So that’s not unusual, but it means that — as with all developmental-stage biotechs — it’s not about the financials or the fundamentals, it’s about what’s going to happen in their clinical trials and whether things are going well enough that they can continue to finance the trials … which get much more expensive as you progress through Phase 2 and Phase 3.
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All I know about them so far is that they say they’ve got enough cash to get through enrollment in their key Phase 3 study for “drug S” (which is sapacitabine) as of September when they last updated their investor presentation, but I know nothing about the science or the competing cancer drugs that are out there or how fabulous this particular one might be, so I asked our favorite medical writer, Doc Gumshoe (who, yes, is not a doctor) to check them out quickly and chime in. Here’s what he could share after looking into them for a few minutes (he’s just looking at the medical stuff, not so much the “investor presentations”):
Cyclacel has three drugs in development at this time, and is involved in eight clinical trials with these drugs, not including two clinical trials that have been terminated. Their top contender is sapacitabine which targets the division of cancer cells. If you can prevent cancer cells from dividing and reproducing, you have the cancer whipped, so targeting cancer cell division (or mitosis, which is the technical term) is a highly promising avenue for treating cancer. However, we need to take note of the fact that sapacitabine is one of a large number of drugs that propose to fight cancer by this method.
At present, all eight of Cyclacel’s clinical trials involve sapacitabine. Of these, at least one has been completed – a Phase 1 study of the safety and pharmacology of the drug. Four others are current, with no information about results. These are likely Phase 1 or small Phase 2 studies, to assess safety, determine what a correct dose might be, and evaluate whether the drug does what it’s supposed to do in human subjects with the target diseases, which in this case include acute myeloid leukemia (AML), cutaneous T-cell lymphoma, and some advanced solid tumors. Prior to the clinical trials, sapacitabine has demonstrated impressive results in delaying the spread of metastatic liver cancers in mice.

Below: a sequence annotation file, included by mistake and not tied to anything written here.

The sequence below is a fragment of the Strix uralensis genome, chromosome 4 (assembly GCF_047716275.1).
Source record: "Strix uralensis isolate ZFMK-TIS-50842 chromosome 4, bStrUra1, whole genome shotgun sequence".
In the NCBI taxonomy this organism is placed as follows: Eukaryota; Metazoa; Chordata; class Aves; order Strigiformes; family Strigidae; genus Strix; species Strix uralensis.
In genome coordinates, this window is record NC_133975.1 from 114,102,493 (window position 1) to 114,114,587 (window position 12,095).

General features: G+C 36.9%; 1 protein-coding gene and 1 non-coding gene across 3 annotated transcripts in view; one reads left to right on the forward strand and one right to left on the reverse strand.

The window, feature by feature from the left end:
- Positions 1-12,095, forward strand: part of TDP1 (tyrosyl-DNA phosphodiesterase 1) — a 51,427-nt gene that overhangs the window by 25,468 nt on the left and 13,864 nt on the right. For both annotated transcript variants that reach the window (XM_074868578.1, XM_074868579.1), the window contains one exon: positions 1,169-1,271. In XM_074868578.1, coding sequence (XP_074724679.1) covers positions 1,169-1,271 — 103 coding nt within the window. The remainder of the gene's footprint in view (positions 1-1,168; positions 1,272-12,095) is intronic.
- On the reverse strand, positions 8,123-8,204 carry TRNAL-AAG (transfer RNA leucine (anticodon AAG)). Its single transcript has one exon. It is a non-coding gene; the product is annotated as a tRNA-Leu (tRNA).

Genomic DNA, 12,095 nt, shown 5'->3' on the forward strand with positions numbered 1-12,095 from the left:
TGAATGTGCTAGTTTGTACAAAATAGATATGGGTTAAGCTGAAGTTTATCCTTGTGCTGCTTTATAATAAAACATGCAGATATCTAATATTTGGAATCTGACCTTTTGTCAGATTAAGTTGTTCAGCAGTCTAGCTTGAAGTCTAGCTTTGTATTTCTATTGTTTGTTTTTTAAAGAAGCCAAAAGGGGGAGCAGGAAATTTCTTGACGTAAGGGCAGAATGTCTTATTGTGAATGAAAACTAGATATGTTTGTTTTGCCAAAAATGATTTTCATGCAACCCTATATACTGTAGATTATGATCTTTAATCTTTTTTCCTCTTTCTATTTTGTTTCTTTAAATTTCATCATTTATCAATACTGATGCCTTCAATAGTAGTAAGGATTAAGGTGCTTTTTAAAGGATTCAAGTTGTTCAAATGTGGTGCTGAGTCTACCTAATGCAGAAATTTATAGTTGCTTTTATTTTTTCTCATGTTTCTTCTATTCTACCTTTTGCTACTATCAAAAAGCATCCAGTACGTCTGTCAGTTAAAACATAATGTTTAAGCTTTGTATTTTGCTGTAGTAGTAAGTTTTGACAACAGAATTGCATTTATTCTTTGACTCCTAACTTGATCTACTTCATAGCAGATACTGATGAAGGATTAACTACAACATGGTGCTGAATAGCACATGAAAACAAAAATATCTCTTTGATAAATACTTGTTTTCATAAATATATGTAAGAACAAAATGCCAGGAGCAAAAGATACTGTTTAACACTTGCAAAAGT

From what I can gather from public sources (i.e., the NIH Clinical Trials Registry), there is one Phase 3 trial, which started recruiting patients in February of 2013 and is expected to be completed in late 2015. The trial is in elderly patients with AML, and compares alternating cycles of sapacitabine and decitabine with decitabine alone. Decitabine (Dacogen) is FDA-approved for treating AML and also targets cancer cells’ replication by attacking their DNA.
It is possible that the Phase 3 trial by itself could lead to FDA approval for sapacitabine, depending on the strength of the results. However, that trial would not get the drug approved for use as monotherapy, since it is not being investigated as monotherapy. My guess is that Cyclacel is planning more trials of sapacitabine as monotherapy, perhaps in younger patients. And my further guess is that FDA approval is still quite a long way off.
Sapacitabine is also in a Phase 3 trial with cyclophosphamide and rituximab for the treatment of relapsed chronic lymphocytic leukemia. Cyclophosphamide (marketed under several trade names) is a well-established chemotherapy agent used in a number of cancers, and has led to remission in many cases; however, it is associated with truly harrowing adverse effects. Rituximab (Rituxan, Genentech) is used not only in cancers but in some autoimmune diseases. And sapacitabine is also being studied in patients with previously-treated non-small-cell lung cancers.
Although the piece from Biotech Supertrader said that the drug – identified as “drug S” –is also a promising treatment for ovarian cancer, I find no clue that it is being studied in such patients. [ed note: that’s because that “promise” is in the lab still, not in people — they had a press release about this in the Fall, “75% of Ovarian Cancer Patient Samples Highly Sensitive to Sapacitabine”, not studied in patients but on patient samples]
Cyclacel has two other drugs in development: selicilib and a drug designated as CYC116. One selicilib study has been terminated, and in a second Phase 1 study, selicilib is used with sapacitabine in patients with advanced solid tumors. Remember, however, that Phase 1 studies are many rungs of the ladder below what’s needed to gain FDA approval.